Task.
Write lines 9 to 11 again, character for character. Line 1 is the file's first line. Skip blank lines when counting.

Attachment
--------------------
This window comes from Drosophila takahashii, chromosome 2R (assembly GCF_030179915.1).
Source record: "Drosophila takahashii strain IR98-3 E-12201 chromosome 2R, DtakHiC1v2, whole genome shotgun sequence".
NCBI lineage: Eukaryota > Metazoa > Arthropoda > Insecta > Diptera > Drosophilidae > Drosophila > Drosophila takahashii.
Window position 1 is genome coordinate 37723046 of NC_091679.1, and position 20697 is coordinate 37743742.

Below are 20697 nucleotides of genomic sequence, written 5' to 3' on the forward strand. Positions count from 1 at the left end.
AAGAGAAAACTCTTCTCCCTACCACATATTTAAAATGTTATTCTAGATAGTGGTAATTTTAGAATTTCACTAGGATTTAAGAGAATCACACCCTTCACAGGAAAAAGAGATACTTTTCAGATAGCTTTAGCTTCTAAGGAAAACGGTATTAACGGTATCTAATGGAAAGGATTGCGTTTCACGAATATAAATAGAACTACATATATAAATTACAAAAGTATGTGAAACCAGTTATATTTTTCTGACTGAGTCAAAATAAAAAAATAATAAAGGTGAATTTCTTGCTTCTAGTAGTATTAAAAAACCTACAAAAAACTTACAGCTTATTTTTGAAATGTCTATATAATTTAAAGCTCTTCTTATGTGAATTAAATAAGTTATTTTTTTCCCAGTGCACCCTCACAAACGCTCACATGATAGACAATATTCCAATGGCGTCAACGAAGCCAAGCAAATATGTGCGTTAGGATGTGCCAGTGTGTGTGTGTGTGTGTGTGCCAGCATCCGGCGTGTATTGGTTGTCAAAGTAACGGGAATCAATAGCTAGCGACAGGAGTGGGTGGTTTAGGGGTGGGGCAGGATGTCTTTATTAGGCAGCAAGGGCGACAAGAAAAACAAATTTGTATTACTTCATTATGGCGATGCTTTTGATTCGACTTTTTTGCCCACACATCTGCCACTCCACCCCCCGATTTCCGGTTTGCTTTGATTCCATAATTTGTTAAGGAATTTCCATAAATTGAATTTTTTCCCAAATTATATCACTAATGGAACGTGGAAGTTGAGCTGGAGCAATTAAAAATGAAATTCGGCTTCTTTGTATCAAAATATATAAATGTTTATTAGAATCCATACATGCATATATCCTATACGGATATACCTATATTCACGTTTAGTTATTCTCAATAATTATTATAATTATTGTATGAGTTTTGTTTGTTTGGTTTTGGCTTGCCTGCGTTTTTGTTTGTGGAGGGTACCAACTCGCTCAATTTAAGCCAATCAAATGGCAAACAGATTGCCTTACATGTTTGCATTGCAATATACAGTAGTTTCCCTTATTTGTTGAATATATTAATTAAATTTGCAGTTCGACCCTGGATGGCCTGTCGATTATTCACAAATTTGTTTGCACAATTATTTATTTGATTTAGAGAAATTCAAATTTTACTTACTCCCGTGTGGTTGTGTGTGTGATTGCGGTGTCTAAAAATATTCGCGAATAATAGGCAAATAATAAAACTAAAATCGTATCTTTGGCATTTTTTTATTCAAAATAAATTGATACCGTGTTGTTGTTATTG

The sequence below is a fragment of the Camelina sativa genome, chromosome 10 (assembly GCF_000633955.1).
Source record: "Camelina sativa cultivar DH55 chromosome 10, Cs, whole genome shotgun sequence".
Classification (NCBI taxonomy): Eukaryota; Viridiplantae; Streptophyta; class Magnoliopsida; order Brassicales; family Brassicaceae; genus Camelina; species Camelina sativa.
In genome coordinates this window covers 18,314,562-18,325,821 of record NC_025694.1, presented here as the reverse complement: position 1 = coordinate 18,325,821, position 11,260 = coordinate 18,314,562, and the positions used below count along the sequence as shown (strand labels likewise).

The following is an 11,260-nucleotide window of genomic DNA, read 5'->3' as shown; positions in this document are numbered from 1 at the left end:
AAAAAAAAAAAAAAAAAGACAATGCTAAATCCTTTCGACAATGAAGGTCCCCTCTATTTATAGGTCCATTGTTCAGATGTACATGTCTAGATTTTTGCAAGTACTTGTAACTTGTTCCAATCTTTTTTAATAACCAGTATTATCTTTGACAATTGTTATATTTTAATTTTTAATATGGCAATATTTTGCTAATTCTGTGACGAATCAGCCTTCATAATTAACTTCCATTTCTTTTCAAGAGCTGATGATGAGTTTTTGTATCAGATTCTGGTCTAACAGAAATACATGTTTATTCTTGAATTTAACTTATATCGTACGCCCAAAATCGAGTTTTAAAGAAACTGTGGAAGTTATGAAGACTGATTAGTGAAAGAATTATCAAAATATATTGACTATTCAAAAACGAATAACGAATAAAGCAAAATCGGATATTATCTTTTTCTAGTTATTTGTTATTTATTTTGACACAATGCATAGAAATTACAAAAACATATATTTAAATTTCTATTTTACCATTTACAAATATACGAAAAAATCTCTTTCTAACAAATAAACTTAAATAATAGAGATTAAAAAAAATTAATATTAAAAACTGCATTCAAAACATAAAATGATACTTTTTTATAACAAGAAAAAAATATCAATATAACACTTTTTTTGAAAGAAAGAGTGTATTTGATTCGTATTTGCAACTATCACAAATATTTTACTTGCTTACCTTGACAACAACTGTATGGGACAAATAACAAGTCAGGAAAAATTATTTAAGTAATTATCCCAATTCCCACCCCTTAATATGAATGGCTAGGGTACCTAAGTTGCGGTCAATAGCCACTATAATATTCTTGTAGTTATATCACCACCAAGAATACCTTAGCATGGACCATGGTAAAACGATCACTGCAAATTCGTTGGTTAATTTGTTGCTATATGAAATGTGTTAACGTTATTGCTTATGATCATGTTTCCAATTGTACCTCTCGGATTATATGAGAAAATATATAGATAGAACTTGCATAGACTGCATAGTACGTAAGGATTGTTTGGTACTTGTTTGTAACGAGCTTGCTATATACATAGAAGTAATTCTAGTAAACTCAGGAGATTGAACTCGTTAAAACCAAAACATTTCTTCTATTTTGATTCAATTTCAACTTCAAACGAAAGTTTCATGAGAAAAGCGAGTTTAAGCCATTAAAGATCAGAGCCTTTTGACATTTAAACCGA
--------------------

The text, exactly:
Classification (NCBI taxonomy): Eukaryota; Viridiplantae; Streptophyta; class Magnoliopsida; order Brassicales; family Brassicaceae; genus Camelina; species Camelina sativa.
In genome coordinates this window covers 18,314,562-18,325,821 of record NC_025694.1, presented here as the reverse complement: position 1 = coordinate 18,325,821, position 11,260 = coordinate 18,314,562, and the positions used below count along the sequence as shown (strand labels likewise).

The following is an 11,260-nucleotide window of genomic DNA, read 5'->3' as shown; positions in this document are numbered from 1 at the left end: